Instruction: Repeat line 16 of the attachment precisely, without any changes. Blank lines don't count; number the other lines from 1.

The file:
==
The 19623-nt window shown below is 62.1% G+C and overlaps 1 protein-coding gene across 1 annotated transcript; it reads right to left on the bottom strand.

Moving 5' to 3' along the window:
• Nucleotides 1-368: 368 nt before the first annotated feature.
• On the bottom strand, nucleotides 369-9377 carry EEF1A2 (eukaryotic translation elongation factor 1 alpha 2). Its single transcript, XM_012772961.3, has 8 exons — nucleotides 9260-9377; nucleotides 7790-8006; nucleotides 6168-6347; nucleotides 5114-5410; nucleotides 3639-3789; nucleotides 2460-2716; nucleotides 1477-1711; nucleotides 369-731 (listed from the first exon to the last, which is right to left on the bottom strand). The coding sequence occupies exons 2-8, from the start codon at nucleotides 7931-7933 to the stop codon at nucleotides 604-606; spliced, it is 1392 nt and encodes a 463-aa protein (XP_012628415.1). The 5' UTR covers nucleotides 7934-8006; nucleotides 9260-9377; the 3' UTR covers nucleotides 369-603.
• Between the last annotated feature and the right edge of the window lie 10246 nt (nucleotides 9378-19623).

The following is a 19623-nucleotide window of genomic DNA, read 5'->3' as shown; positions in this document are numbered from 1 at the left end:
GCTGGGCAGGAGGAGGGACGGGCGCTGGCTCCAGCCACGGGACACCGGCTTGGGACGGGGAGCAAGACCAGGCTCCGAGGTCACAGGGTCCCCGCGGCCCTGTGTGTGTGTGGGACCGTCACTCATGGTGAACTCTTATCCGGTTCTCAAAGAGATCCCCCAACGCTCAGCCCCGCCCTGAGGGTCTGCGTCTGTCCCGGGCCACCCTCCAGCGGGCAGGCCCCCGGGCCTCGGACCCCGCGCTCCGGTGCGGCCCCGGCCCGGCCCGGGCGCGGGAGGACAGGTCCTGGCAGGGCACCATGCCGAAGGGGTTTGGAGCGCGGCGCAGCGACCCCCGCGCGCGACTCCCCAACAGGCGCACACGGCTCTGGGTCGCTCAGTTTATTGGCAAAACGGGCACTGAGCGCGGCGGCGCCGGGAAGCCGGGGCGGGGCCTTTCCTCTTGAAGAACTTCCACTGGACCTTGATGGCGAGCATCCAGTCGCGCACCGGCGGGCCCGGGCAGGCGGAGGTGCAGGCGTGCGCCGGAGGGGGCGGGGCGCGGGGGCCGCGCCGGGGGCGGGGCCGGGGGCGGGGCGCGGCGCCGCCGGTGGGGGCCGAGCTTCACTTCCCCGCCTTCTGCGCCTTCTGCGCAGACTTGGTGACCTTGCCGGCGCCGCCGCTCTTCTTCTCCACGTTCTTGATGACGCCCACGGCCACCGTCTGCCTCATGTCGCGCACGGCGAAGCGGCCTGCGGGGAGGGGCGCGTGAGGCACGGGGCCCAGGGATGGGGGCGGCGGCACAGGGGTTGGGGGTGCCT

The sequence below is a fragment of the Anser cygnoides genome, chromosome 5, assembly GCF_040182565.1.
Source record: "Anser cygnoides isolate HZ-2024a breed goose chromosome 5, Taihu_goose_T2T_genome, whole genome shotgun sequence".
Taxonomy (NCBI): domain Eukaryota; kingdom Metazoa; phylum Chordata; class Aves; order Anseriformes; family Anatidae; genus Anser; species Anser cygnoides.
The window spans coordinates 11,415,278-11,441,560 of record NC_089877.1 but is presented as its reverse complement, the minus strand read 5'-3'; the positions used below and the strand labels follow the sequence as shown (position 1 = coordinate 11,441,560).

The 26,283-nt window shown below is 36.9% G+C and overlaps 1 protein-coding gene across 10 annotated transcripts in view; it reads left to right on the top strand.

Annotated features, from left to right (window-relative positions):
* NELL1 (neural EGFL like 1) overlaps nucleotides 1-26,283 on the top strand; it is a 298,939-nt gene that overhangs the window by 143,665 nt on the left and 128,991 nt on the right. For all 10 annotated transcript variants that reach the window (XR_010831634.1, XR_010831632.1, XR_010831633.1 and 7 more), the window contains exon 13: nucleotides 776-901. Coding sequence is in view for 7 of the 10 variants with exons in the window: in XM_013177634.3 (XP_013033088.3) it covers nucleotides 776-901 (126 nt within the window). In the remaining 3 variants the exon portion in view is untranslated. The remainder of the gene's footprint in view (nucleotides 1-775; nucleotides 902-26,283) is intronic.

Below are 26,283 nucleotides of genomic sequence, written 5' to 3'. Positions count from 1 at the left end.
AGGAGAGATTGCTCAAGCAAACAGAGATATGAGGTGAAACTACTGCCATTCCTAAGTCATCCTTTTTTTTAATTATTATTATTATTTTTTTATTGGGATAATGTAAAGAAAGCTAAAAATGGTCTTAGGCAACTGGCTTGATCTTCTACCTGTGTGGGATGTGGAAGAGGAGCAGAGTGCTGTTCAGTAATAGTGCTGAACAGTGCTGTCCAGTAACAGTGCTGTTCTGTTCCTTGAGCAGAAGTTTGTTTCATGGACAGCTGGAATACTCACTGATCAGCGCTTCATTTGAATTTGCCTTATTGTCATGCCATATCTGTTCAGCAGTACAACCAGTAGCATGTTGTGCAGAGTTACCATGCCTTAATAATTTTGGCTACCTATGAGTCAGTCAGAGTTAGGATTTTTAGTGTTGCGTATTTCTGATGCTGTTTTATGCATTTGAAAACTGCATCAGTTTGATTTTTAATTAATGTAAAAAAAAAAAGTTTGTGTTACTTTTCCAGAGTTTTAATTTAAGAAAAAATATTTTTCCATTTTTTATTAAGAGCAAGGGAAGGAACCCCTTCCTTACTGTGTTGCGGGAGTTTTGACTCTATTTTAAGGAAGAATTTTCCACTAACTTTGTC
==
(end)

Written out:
AGGAGAGATTGCTCAAGCAAACAGAGATATGAGGTGAAACTACTGCCATTCCTAAGTCATCCTTTTTTTTAATTATTATTATTATTTTTTTATTGGGATAATGTAAAGAAAGCTAAAAATGGTCTTAGGCAACTGGCTTGATCTTCTACCTGTGTGGGATGTGGAAGAGGAGCAGAGTGCTGTTCAGTAATAGTGCTGAACAGTGCTGTCCAGTAACAGTGCTGTTCTGTTCCTTGAGCAGAAGTTTGTTTCATGGACAGCTGGAATACTCACTGATCAGCGCTTCATTTGAATTTGCCTTATTGTCATGCCATATCTGTTCAGCAGTACAACCAGTAGCATGTTGTGCAGAGTTACCATGCCTTAATAATTTTGGCTACCTATGAGTCAGTCAGAGTTAGGATTTTTAGTGTTGCGTATTTCTGATGCTGTTTTATGCATTTGAAAACTGCATCAGTTTGATTTTTAATTAATGTAAAAAAAAAAAGTTTGTGTTACTTTTCCAGAGTTTTAATTTAAGAAAAAATATTTTTCCATTTTTTATTAAGAGCAAGGGAAGGAACCCCTTCCTTACTGTGTTGCGGGAGTTTTGACTCTATTTTAAGGAAGAATTTTCCACTAACTTTGTC